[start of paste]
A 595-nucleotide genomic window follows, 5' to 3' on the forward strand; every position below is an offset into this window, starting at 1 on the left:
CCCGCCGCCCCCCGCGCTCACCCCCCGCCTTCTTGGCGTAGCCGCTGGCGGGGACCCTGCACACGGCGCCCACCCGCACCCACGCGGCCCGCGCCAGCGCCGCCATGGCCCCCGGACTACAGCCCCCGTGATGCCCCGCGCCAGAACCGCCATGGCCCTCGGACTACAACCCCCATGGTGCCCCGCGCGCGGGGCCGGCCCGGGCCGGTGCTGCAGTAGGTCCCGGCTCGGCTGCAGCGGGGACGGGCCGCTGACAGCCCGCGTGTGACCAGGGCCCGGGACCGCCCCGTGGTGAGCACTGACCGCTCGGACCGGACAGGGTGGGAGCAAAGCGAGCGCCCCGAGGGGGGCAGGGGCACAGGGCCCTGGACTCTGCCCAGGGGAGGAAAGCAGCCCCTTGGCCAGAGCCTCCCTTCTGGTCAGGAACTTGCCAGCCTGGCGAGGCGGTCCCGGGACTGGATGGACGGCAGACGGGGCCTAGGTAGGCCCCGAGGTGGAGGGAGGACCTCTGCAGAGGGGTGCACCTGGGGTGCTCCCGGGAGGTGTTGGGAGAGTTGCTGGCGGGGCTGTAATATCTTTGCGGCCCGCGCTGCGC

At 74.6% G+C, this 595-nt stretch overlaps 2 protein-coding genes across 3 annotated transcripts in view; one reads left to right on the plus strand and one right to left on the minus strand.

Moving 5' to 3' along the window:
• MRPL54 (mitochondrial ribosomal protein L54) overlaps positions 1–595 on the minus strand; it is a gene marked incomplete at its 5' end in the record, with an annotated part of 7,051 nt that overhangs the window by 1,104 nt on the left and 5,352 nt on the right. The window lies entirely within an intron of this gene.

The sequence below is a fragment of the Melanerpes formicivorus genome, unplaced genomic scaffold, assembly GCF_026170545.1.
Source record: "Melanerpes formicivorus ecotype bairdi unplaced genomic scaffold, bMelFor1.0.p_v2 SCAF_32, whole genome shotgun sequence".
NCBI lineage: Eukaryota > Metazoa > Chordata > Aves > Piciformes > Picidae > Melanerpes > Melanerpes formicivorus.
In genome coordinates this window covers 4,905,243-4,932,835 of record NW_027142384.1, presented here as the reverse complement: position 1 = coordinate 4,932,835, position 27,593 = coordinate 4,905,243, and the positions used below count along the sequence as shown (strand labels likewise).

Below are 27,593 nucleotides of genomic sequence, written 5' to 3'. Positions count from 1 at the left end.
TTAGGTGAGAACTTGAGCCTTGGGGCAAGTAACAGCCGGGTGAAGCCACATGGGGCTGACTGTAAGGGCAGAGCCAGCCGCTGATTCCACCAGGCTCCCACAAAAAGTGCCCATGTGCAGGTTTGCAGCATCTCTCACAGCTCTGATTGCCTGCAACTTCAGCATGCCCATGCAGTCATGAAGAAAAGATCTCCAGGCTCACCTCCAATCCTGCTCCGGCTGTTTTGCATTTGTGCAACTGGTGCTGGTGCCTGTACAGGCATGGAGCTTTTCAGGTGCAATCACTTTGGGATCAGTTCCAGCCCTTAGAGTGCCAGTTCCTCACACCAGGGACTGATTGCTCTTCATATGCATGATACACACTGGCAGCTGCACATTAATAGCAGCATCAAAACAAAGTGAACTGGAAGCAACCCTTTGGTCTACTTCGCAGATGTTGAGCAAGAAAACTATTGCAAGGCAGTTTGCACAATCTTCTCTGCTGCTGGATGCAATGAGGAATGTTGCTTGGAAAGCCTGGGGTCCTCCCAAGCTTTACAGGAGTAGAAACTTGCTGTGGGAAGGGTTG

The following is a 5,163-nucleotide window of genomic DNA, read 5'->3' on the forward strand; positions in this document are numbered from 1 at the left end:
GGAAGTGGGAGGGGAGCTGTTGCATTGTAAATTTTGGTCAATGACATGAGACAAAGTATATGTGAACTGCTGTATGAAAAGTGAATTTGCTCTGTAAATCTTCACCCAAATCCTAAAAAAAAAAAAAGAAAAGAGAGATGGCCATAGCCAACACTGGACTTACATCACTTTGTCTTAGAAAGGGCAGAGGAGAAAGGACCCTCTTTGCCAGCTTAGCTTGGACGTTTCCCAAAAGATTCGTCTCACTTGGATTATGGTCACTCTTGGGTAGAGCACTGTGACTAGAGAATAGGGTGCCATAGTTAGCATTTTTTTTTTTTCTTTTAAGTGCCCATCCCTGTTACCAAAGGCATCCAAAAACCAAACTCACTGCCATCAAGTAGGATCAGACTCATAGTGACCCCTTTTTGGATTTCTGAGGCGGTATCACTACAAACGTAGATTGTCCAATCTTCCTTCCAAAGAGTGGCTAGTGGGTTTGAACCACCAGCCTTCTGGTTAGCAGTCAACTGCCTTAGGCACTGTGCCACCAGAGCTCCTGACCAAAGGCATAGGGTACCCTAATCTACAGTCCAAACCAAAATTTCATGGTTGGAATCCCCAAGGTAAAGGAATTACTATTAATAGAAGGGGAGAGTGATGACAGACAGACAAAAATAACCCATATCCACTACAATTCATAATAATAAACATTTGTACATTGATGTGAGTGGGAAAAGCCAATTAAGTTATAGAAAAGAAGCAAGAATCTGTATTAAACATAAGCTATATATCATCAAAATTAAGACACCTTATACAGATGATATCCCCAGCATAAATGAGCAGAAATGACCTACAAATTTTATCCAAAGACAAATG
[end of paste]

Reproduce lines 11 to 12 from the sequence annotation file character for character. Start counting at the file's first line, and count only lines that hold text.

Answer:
TTAGGTGAGAACTTGAGCCTTGGGGCAAGTAACAGCCGGGTGAAGCCACATGGGGCTGACTGTAAGGGCAGAGCCAGCCGCTGATTCCACCAGGCTCCCACAAAAAGTGCCCATGTGCAGGTTTGCAGCATCTCTCACAGCTCTGATTGCCTGCAACTTCAGCATGCCCATGCAGTCATGAAGAAAAGATCTCCAGGCTCACCTCCAATCCTGCTCCGGCTGTTTTGCATTTGTGCAACTGGTGCTGGTGCCTGTACAGGCATGGAGCTTTTCAGGTGCAATCACTTTGGGATCAGTTCCAGCCCTTAGAGTGCCAGTTCCTCACACCAGGGACTGATTGCTCTTCATATGCATGATACACACTGGCAGCTGCACATTAATAGCAGCATCAAAACAAAGTGAACTGGAAGCAACCCTTTGGTCTACTTCGCAGATGTTGAGCAAGAAAACTATTGCAAGGCAGTTTGCACAATCTTCTCTGCTGCTGGATGCAATGAGGAATGTTGCTTGGAAAGCCTGGGGTCCTCCCAAGCTTTACAGGAGTAGAAACTTGCTGTGGGAAGGGTTG

The following is a 5,163-nucleotide window of genomic DNA, read 5'->3' on the forward strand; positions in this document are numbered from 1 at the left end: